Wed, 01 Nov 2017 15:00:00 -0400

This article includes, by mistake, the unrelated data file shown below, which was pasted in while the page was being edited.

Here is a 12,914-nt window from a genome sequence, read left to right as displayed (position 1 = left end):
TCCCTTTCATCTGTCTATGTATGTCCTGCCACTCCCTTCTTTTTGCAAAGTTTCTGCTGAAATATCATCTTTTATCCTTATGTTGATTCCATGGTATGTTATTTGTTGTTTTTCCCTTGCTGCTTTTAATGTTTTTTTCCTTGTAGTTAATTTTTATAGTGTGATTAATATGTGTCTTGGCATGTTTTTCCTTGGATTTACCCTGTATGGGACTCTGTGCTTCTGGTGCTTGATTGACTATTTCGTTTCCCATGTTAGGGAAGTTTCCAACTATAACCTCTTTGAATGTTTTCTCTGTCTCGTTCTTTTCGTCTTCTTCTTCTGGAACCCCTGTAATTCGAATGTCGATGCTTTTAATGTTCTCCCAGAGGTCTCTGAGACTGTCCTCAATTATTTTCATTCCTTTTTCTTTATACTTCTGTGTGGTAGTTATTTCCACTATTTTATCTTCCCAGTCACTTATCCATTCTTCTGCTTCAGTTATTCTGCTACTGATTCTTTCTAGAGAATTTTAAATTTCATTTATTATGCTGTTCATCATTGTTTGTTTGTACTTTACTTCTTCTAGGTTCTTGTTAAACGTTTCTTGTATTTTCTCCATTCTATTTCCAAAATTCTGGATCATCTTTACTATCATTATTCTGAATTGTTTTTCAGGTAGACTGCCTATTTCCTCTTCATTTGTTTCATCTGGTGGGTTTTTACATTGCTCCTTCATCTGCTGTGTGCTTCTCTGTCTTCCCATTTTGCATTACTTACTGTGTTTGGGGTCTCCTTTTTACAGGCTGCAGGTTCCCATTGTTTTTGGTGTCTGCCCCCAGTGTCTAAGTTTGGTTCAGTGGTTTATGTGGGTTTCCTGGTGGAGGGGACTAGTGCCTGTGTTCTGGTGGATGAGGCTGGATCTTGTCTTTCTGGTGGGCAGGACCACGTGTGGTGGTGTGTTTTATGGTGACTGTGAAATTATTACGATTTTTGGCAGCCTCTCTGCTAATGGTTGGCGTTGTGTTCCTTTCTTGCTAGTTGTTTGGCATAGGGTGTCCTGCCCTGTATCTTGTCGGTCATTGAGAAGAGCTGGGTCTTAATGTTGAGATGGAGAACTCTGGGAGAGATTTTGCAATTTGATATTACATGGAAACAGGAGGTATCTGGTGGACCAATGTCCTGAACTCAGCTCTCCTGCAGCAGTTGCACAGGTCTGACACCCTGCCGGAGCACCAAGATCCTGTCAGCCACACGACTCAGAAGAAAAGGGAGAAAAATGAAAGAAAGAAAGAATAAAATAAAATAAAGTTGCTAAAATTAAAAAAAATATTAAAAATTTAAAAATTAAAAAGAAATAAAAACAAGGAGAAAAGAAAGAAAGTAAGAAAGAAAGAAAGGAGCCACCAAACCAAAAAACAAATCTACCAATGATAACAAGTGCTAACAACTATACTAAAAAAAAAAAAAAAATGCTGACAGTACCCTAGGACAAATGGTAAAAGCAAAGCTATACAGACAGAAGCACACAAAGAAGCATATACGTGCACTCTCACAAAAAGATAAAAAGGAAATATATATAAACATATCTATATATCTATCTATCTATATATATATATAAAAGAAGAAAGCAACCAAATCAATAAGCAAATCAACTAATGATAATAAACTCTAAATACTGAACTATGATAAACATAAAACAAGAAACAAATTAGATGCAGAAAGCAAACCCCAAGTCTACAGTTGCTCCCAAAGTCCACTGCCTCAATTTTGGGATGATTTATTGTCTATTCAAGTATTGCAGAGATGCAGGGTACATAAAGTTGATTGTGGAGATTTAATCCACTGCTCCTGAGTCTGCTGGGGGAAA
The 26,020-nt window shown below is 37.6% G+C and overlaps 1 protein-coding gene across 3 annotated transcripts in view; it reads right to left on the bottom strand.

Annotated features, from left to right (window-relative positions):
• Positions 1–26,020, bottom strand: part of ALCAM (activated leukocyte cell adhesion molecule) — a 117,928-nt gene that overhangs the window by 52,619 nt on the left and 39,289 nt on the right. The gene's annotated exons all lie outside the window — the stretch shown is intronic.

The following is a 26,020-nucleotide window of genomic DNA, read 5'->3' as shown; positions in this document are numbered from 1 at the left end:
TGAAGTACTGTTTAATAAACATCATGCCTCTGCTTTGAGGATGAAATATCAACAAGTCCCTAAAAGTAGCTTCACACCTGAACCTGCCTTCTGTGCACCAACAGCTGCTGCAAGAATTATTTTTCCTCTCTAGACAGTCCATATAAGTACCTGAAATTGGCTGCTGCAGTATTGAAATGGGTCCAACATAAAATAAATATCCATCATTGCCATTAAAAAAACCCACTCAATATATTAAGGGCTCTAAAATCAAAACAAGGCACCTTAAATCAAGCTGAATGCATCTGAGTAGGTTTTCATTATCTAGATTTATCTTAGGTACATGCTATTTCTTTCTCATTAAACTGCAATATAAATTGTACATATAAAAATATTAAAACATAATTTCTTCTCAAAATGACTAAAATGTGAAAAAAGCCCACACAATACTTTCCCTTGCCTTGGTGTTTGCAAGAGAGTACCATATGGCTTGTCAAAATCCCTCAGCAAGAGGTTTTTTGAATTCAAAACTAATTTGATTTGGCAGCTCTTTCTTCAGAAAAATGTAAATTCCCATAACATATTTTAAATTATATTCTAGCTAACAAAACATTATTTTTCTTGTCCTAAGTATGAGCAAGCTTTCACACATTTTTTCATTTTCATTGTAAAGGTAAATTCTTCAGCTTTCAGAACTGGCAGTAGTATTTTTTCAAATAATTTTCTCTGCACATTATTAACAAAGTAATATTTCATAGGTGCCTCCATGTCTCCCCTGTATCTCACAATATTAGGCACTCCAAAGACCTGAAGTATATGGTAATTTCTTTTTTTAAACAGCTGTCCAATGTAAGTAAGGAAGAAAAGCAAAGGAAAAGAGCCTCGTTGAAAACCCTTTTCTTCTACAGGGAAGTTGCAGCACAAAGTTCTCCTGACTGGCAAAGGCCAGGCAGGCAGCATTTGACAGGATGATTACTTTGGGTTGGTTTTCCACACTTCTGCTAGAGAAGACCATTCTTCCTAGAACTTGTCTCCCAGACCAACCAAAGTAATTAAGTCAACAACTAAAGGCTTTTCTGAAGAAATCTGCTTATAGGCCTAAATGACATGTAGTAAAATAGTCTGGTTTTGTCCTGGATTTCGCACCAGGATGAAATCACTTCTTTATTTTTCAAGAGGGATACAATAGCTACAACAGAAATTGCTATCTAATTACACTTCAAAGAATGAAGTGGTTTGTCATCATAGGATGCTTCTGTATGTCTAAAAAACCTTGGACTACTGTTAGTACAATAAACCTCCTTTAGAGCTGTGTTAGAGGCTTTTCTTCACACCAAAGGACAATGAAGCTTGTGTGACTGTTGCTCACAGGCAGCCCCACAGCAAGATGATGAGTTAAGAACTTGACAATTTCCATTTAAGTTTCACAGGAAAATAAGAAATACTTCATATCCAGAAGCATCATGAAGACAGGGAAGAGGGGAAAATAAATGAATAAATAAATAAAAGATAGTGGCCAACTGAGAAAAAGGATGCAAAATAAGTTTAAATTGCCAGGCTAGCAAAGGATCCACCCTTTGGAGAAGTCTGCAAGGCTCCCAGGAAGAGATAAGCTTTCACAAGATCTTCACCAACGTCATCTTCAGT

As America debates how to handle terrorist attacks like the one in New York City yesterday, the U.S. Department of Homeland Security (DHS) and the FBI are busy helping small-town police arrest people for prostitution and marijuana. In Louisiana this week, the FBI helped arrest—and publicly ridicule—57 men who responded to fake (adult) prostitution ads. Meanwhile in North Carolina, DHS has pitched in to help round-up people with small amounts of marijuana or cocaine on them. Local media described the DHS efforts as a "human trafficking case." But the only offenses any suspects were arrested for were drug possession, driving with a revoked license, and parole violations—all state-level offenses, and mostly misdemeanors. The stunt—which the Burlington Times-News describes as a "covert investigative/outreach operation focusing on human trafficking"—took place Monday with assistance from the Alamance County Sheriff's Office, the North Carolina Bureau of Investigation, North Carolina Alcohol Enforcement, police officers from three local departments, and a group called Alamance for Freedom. About 30 law enforcement personnel were involved, according to the sheriff's office. What this alliance did was just an old-fashioned prostitution sting, with undercover detectives luring sex workers to appointments with a "customer" and cops pouncing when they arrive. It yielded no human-trafficking arrests, no children were found, and no victims of sex trafficking were rescued. Nonetheless, police still found cause to arrest some of the people they lured to their "secure location." Two women, ages 22 and 46, were charged with possession of cocaine and possession of drug paraphernalia; the younger woman was also booked for driving with a revoked license. A 22-year-old and a 31-year-old were arrested for misdemeanor marijuana possession. Two other individuals were arrested as well, both for probation violations. CBS North Carolina reported it as "a human trafficking ring" bust. Alamance County Sheriff Terry Johnson has been using human trafficking for a while now to garner good PR for his department—which certainly needs it. In 2012, Johnson was the subject of a Department of Justice lawsuit for allegedly targeting Latinos. North Carolinans compare Johnson to disgraced Arizonan Sheriff Joe Arpaio. Just last week, Johnson settled with a former deputy for $600,000 in a lawsuit alleging that the deputy was fired in retaliation for his testimony against the sheriff in the federal civil rights case. In addition, Alamance County has paid more than $400,000 over the past three years in lawsuits from former staff. But as long as Johnson slaps "human-trafficking bust" on his shenanigans, he doesn't need to actually catch any traffickers, or any illicit sex at all, to trigger hero headlines from local press. At least Johnson's motivations here make sense, even if they don't make him commendable. But why are we, week after week, wasting federal resources on enforcing small-town misdemeanor vice laws?[...]